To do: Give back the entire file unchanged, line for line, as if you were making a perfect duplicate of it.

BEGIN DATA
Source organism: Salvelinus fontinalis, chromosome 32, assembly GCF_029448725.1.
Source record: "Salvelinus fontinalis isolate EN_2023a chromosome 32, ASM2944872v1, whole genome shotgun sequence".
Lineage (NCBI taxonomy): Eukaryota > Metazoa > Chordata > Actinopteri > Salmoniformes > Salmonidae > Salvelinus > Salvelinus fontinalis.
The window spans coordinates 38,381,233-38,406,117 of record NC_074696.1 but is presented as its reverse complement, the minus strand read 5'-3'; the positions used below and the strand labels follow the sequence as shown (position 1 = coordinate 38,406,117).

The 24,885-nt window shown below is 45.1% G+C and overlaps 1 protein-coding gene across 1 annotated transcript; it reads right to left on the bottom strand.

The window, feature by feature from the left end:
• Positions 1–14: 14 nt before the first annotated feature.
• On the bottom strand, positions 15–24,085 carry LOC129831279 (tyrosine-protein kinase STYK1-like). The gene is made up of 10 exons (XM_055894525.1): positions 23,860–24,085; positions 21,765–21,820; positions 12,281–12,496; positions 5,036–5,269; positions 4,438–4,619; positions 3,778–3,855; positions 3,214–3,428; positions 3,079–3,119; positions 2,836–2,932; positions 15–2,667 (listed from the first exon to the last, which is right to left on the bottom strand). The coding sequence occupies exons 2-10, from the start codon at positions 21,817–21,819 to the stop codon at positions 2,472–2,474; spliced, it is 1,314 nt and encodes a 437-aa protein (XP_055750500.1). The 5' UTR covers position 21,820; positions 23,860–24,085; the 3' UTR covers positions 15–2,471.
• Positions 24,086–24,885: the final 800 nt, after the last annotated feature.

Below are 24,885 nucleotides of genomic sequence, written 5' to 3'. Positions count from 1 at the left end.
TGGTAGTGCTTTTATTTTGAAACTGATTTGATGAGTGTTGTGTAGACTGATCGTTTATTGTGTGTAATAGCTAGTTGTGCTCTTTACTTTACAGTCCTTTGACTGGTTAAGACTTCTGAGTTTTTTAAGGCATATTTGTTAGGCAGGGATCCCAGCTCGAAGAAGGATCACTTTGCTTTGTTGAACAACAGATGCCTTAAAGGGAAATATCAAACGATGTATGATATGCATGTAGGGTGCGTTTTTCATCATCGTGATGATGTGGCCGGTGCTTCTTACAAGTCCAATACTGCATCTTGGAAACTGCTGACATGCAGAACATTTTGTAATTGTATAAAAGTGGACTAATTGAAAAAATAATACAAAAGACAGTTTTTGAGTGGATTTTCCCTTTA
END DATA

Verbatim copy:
Source organism: Salvelinus fontinalis, chromosome 32, assembly GCF_029448725.1.
Source record: "Salvelinus fontinalis isolate EN_2023a chromosome 32, ASM2944872v1, whole genome shotgun sequence".
Lineage (NCBI taxonomy): Eukaryota > Metazoa > Chordata > Actinopteri > Salmoniformes > Salmonidae > Salvelinus > Salvelinus fontinalis.
The window spans coordinates 38,381,233-38,406,117 of record NC_074696.1 but is presented as its reverse complement, the minus strand read 5'-3'; the positions used below and the strand labels follow the sequence as shown (position 1 = coordinate 38,406,117).

The 24,885-nt window shown below is 45.1% G+C and overlaps 1 protein-coding gene across 1 annotated transcript; it reads right to left on the bottom strand.

The window, feature by feature from the left end:
• Positions 1–14: 14 nt before the first annotated feature.
• On the bottom strand, positions 15–24,085 carry LOC129831279 (tyrosine-protein kinase STYK1-like). The gene is made up of 10 exons (XM_055894525.1): positions 23,860–24,085; positions 21,765–21,820; positions 12,281–12,496; positions 5,036–5,269; positions 4,438–4,619; positions 3,778–3,855; positions 3,214–3,428; positions 3,079–3,119; positions 2,836–2,932; positions 15–2,667 (listed from the first exon to the last, which is right to left on the bottom strand). The coding sequence occupies exons 2-10, from the start codon at positions 21,817–21,819 to the stop codon at positions 2,472–2,474; spliced, it is 1,314 nt and encodes a 437-aa protein (XP_055750500.1). The 5' UTR covers position 21,820; positions 23,860–24,085; the 3' UTR covers positions 15–2,471.
• Positions 24,086–24,885: the final 800 nt, after the last annotated feature.

Below are 24,885 nucleotides of genomic sequence, written 5' to 3'. Positions count from 1 at the left end.
TGGTAGTGCTTTTATTTTGAAACTGATTTGATGAGTGTTGTGTAGACTGATCGTTTATTGTGTGTAATAGCTAGTTGTGCTCTTTACTTTACAGTCCTTTGACTGGTTAAGACTTCTGAGTTTTTTAAGGCATATTTGTTAGGCAGGGATCCCAGCTCGAAGAAGGATCACTTTGCTTTGTTGAACAACAGATGCCTTAAAGGGAAATATCAAACGATGTATGATATGCATGTAGGGTGCGTTTTTCATCATCGTGATGATGTGGCCGGTGCTTCTTACAAGTCCAATACTGCATCTTGGAAACTGCTGACATGCAGAACATTTTGTAATTGTATAAAAGTGGACTAATTGAAAAAATAATACAAAAGACAGTTTTTGAGTGGATTTTCCCTTTA